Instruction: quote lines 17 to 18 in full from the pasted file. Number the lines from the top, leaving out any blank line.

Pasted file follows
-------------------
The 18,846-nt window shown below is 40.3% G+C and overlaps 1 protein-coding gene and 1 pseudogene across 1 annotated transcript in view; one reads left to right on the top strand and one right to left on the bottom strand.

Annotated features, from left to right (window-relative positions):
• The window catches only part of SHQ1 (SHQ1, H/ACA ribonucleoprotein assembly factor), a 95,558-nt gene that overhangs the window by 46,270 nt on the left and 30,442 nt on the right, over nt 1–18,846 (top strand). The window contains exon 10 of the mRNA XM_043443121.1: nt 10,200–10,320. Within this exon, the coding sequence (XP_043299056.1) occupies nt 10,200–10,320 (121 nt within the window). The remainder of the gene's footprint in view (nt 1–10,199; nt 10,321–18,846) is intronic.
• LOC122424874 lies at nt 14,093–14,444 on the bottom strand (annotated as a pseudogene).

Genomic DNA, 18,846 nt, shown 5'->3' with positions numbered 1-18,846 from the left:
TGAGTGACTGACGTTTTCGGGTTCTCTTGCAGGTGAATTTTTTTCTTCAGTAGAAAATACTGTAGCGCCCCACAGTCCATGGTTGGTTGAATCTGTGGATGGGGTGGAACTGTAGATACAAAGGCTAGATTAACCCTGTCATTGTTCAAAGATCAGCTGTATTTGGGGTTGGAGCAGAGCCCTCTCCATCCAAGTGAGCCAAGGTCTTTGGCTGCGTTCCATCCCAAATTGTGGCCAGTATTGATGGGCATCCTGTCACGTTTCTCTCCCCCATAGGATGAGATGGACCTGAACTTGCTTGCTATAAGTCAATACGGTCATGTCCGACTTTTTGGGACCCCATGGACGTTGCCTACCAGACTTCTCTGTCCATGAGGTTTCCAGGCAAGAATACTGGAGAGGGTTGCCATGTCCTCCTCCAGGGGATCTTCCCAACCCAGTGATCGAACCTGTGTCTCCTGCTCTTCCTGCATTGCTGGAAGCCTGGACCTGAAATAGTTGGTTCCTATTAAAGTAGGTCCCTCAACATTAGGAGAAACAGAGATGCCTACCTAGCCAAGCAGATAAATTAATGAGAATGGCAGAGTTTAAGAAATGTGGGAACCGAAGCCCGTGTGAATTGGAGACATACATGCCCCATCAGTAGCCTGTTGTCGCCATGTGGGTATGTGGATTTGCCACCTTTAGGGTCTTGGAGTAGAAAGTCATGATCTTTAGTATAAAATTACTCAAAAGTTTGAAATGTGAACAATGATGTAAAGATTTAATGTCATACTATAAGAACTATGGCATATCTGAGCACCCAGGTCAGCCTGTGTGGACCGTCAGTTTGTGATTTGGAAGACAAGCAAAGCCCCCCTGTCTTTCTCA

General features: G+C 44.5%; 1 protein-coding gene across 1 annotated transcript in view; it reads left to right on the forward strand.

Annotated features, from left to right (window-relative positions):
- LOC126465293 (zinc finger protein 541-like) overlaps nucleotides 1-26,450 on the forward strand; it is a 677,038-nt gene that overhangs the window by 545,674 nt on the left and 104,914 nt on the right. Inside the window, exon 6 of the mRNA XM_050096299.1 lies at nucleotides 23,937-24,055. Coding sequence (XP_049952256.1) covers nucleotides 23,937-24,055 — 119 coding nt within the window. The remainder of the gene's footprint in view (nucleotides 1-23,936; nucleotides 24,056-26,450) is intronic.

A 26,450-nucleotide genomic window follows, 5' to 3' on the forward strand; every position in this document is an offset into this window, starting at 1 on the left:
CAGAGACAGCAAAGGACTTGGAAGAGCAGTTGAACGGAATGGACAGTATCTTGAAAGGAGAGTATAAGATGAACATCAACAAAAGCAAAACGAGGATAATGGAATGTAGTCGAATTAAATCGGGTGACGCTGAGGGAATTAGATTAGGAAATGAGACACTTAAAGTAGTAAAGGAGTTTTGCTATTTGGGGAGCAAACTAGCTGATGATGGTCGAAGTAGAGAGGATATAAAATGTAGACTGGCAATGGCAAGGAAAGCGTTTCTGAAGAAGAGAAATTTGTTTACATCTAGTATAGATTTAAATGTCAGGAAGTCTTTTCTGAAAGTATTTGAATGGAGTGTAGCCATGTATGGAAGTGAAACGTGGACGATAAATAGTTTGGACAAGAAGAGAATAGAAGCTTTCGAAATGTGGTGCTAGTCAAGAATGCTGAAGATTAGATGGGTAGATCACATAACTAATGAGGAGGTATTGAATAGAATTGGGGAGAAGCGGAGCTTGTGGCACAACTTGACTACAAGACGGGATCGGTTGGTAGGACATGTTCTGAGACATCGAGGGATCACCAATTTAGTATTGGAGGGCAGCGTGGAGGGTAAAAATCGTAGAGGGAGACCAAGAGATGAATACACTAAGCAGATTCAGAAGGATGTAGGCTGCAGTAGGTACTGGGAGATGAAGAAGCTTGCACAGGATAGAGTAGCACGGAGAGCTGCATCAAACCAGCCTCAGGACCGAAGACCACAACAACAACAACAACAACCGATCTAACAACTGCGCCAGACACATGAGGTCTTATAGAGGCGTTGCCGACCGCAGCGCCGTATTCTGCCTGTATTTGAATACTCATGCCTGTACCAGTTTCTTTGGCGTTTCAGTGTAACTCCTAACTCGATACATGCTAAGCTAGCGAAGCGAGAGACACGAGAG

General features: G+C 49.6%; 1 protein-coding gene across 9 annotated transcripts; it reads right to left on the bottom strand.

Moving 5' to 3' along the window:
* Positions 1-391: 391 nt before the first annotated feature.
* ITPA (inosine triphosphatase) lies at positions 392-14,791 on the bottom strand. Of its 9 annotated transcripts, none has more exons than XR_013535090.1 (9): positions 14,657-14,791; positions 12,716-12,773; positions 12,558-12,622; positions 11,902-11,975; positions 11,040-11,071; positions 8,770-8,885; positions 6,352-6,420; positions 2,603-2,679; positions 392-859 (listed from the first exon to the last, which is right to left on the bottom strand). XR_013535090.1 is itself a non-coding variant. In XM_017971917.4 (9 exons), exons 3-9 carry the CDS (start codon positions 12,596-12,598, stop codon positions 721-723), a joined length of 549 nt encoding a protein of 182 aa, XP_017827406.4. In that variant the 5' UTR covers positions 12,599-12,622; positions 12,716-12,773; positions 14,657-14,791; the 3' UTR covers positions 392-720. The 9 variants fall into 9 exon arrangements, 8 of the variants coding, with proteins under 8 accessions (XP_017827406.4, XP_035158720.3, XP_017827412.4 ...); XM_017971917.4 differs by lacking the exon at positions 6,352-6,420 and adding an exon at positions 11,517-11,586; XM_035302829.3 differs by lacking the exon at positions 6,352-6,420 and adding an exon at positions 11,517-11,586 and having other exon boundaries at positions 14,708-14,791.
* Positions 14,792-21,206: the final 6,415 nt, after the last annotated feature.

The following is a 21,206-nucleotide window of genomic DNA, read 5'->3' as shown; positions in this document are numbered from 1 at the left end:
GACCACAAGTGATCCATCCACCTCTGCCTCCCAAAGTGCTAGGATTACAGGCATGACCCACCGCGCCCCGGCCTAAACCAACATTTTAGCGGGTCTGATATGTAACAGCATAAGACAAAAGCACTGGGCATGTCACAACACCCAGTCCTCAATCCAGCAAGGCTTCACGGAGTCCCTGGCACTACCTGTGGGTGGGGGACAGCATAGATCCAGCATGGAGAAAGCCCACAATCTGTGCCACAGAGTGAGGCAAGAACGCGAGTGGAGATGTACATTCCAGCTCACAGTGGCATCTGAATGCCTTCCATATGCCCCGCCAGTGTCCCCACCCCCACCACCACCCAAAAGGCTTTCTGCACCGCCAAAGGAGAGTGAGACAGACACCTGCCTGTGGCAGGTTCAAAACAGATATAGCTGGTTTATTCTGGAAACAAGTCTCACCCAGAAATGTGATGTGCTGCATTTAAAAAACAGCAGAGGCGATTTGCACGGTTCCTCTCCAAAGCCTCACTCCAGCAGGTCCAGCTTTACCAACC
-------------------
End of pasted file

The following is a 21,206-nucleotide window of genomic DNA, read 5'->3' as shown; positions in this document are numbered from 1 at the left end:
GACCACAAGTGATCCATCCACCTCTGCCTCCCAAAGTGCTAGGATTACAGGCATGACCCACCGCGCCCCGGCCTAAACCAACATTTTAGCGGGTCTGATATGTAACAGCATAAGACAAAAGCACTGGGCATGTCACAACACCCAGTCCTCAATCCAGCAAGGCTTCACGGAGTCCCTGGCACTACCTGTGGGTGGGGGACAGCATAGATCCAGCATGGAGAAAGCCCACAATCTGTGCCACAGAGTGAGGCAAGAACGCGAGTGGAGATGTACATTCCAGCTCACAGTGGCATCTGAATGCCTTCCATATGCCCCGCCAGTGTCCCCACCCCCACCACCACCCAAAAGGCTTTCTGCACCGCCAAAGGAGAGTGAGACAGACACCTGCCTGTGGCAGGTTCAAAACAGATATAGCTGGTTTATTCTGGAAACAAGTCTCACCCAGAAATGTGATGTGCTGCATTTAAAAAACAGCAGAGGCGATTTGCACGGTTCCTCTCCAAAGCCTCACTCCAGCAGGTCCAGCTTTACCAACC